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UAE’s ‘Second Salary’ savings plan offers its expat majority passive income

The savings plan is the first step in establishing a long-term retirement plan structure by the savings and investment company, amid low rates of retirement savings in the region.
A general view of the Dubai skyline on November 30, 2020 in Dubai, United Arab Emirates.

The United Arab Emirates (UAE) announced the launch of a customized savings solution on Tuesday called Second Salary, which appeals to the country’s majority expatriate population who are not offered a government-backed savings plan like those available to nationals. 

The initiative is developed by National Bonds, an Islamic-finance compliant savings and investment company owned by the principal investment arm of Dubai’s government, Investment Corporation of Dubai. 

Second Salary will be available for both nationals and the UAE’s estimated 90% expatriate population, to generate supplementary income. It’s the first step in establishing a long-term retirement plan structure, according to a National Bonds press release. 

Mohammed Qasim Al Ali, Group CEO of National Bonds, said the investment plan was created in response to a growing demand to create a sustainable second income, which gained more popularity after the COVID-19 pandemic. 

Second Salary "provides UAE residents with an affordable seamless enabler to achieving financial security,” said Ali. 

The plan is made up of two main phases. First is a saving phase in which customers can place selected amounts of money into National Bonds monthly for a period of three to 10 years. After this period is the income phase, which allows the customer to withdraw income monthly that consists of their base investment plus accumulated interest or profit.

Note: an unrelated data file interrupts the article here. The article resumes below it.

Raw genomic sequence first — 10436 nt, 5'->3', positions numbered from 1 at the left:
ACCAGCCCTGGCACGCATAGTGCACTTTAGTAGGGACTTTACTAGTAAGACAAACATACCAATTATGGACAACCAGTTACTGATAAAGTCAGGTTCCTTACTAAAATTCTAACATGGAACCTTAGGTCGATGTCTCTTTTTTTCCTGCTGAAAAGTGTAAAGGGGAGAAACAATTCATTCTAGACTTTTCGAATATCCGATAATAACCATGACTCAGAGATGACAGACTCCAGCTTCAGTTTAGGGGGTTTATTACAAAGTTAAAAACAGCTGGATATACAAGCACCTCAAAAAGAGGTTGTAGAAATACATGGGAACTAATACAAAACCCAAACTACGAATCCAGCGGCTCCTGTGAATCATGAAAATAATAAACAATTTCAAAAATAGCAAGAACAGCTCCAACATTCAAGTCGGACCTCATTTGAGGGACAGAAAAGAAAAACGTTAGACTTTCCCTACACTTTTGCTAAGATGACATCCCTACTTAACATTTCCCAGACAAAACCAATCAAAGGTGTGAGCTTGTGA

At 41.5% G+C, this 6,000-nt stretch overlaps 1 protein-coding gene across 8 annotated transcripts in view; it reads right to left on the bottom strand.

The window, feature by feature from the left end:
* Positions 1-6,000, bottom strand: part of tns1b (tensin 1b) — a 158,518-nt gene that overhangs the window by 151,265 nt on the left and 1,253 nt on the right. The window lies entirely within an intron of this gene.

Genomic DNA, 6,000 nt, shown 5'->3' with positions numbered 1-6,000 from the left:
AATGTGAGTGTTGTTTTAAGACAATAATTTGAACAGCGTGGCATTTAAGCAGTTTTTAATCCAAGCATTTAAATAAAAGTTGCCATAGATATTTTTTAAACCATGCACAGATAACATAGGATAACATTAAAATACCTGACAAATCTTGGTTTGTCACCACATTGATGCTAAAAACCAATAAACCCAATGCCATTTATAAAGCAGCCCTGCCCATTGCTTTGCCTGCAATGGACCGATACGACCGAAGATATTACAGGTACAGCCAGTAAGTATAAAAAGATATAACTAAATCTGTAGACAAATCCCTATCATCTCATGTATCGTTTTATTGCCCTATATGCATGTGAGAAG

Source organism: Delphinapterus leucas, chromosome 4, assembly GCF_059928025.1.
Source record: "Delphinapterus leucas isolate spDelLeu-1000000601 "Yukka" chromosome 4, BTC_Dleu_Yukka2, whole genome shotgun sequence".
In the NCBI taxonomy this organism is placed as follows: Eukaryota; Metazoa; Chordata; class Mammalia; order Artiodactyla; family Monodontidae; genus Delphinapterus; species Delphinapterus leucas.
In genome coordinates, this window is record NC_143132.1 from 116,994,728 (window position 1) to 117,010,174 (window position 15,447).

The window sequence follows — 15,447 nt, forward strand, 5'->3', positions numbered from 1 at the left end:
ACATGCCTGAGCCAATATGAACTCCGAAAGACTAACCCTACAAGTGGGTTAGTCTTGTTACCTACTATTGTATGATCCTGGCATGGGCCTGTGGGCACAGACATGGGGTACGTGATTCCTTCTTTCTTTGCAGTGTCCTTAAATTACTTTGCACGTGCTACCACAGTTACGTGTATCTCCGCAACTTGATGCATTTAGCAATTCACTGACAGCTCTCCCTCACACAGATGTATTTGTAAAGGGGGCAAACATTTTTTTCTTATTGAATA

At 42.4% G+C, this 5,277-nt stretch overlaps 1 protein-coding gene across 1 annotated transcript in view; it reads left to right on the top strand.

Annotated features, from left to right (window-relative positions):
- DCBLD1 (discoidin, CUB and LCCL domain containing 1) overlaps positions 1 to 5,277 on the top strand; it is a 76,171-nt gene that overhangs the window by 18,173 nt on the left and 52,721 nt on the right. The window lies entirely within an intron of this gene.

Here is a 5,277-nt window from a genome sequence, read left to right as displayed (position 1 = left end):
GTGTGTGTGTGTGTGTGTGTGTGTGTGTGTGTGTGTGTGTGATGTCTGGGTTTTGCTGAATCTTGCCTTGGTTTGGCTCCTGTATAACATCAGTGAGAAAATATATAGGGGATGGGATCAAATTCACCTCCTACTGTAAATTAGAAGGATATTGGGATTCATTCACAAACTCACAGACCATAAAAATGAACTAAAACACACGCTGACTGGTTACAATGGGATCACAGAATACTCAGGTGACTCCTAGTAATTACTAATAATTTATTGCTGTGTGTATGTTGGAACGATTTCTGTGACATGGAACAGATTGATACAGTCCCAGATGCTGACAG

The personal savings investment plan can yield a double return on investment, according to National Bonds. If a customer invests $1,361.47 (5,000 AED) per month for five years but chooses to redeem their investment over three years instead of the equal five, they can take home more than double their initial investment in monthly withdrawals, or $2,777.40 (10,200 AED) monthly. 

Personal savings and pension plans have emerged in the UAE over recent years in response to the demand from residents, with Commercial Bank of Dubai’s Smart Pension Plan and others. National Bonds issued its Golden Pension scheme last year that included similar savings plans, but Second Salary is meant to be more flexible, allowing customers to withdraw their money more easily, quickly and without penalties, said Ali in an interview with Gulf News. 

The Middle East and North Africa (MENA) region are considered the worst savers across global economies, according to the World Bank’s 2016 Saving for Old Age report, which at the time reported that only 7% of adults in the region save for retirement. 

More recently, fintech applications are encouraging and making it easier for MENA youth to change this narrative and invest for the future even when financial saving resources aren’t as available to them. 

The majority of oil-rich Gulf Arab states, including the UAE and top crude exporter Saudi Arabia, have provided their citizens with government-sponsored pensions. 

Yet Saudi officials warned last year that the system is unsustainable, according to Bloomberg, as the kingdom continues to shift its economy away from oil by investing and developing non-oil sectors.

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